Gunn, William (DNB00)

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GUNN, WILLIAM (1750–1841), miscellaneous writer, born on 7 April 1750 at Guildford, Surrey, was the son of Alexander Gunn of Irstead, Norfolk. He attended Fletcher's private school at Kingston-upon-Thames for six years. In 1784 he entered Gonville and Caius College, Cambridge, as a sizar (College Admission Register). He took holy orders, in 1784 became rector of Sloley, Norfolk, and in 1786 obtained the consolidated livings of Barton Turf and Irstead. The latter he resigned in 1829 in favour of John Gunn upon receiving the vicarage of Gorleston, Suffolk. In 1795 he obtained the degree of B.D. as a 'ten-year man.' During a residence in Rome he obtained permission to search the Vatican and other libraries for manuscripts relating to the history of England, and published anonymously, as the result of his research, in 1803, a collection of 'Extracts' from state papers of the sixteenth century, describing the ancient manner of placing the kingdom in military array, the various modes of defence adopted for its safety in periods of danger, and the evidence of foreigners as to the national character and personal bravery of the English. In the Vatican he discovered a tenth-century manuscript of the 'Historia Britonum,' commonly ascribed to Nennius, which he printed in 1819 with an English version, facsimile of the original, notes, and illustrations (another edition of the translation only, with a few additions, was published by J. A. Giles in 1841). His 'Inquiry into the Origin and Influence of Gothic Architecture,' 8vo, London, appeared in 1819. Gunn's most important work was 'Cartonensia; or, an Historical and Critical Account of the Tapestries in the Palace of the Vatican; copied from the designs of Raphael, etc. To which are subjoined Remarks on the Causes which retard the Progress of the higher Departments of the Art of Painting in this Country,' 8vo, London, 1831 (2nd edit, 1832). He died at Smallburgh, Norfolk, on 11 April 1841.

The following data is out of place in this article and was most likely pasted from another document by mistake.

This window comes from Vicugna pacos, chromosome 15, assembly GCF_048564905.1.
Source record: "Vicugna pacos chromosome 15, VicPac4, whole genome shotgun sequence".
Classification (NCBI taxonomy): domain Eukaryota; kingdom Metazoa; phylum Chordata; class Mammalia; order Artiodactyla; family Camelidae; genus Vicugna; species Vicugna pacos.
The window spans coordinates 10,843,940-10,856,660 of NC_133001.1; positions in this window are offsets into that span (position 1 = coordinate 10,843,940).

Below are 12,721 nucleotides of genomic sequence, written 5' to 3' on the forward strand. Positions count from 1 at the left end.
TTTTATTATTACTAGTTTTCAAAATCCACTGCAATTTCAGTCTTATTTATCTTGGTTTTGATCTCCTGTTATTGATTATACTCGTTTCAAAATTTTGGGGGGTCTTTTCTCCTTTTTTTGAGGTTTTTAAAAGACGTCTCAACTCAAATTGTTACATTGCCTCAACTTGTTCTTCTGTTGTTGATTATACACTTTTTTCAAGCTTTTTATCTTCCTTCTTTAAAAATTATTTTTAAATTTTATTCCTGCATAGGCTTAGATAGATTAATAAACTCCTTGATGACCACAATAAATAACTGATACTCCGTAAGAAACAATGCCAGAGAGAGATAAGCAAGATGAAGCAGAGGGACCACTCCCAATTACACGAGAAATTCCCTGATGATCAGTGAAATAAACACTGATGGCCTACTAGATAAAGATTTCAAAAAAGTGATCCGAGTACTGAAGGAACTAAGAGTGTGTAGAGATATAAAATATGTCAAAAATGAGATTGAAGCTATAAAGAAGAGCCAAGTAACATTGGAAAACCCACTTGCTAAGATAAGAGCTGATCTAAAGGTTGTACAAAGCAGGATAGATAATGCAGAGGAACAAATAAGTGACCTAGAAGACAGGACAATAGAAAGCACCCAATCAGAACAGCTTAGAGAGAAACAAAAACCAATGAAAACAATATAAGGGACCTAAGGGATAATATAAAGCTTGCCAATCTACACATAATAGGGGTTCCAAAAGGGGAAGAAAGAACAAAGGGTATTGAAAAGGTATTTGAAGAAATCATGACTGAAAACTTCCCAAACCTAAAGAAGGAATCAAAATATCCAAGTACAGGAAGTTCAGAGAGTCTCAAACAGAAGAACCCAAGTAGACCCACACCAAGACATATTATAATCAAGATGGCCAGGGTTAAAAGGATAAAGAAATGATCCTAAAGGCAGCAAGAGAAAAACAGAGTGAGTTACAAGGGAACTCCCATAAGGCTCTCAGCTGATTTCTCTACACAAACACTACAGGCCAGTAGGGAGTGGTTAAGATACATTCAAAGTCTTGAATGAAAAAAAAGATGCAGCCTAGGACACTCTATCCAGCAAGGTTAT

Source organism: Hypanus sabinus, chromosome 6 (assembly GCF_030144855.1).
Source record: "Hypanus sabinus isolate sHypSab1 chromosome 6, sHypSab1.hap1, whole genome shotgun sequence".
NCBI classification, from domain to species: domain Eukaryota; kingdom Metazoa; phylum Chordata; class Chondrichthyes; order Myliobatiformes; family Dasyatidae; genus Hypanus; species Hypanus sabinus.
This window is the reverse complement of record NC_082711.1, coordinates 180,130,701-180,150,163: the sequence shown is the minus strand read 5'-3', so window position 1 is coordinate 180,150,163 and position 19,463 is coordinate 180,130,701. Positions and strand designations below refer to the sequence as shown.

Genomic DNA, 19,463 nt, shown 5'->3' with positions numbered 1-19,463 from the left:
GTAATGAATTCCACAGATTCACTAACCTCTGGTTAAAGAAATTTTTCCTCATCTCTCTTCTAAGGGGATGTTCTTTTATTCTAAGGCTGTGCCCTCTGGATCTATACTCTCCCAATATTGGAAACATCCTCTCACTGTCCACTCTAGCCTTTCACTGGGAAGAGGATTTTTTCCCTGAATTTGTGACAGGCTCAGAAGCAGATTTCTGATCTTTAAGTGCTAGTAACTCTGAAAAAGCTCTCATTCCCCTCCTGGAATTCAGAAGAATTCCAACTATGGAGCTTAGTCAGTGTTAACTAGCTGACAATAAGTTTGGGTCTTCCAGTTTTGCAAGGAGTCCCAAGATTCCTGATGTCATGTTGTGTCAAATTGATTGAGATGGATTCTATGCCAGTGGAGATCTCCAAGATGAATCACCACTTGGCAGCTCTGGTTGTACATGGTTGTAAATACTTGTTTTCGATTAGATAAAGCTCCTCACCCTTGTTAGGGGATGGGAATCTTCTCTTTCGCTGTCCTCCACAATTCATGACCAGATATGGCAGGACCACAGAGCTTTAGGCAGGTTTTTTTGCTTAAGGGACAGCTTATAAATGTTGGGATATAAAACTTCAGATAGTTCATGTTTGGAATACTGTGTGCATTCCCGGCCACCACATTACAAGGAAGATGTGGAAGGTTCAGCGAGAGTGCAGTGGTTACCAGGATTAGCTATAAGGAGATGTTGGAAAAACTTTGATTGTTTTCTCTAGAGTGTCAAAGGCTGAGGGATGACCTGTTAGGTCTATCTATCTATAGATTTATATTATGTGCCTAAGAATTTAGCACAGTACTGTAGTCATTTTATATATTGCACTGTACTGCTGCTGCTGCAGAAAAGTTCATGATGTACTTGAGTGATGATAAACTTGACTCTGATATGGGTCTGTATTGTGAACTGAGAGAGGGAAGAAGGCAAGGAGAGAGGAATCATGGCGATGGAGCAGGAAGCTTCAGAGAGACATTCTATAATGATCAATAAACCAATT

[Gunn's Works; Gent. Mag. 1841, pt. ii. 548-549.]

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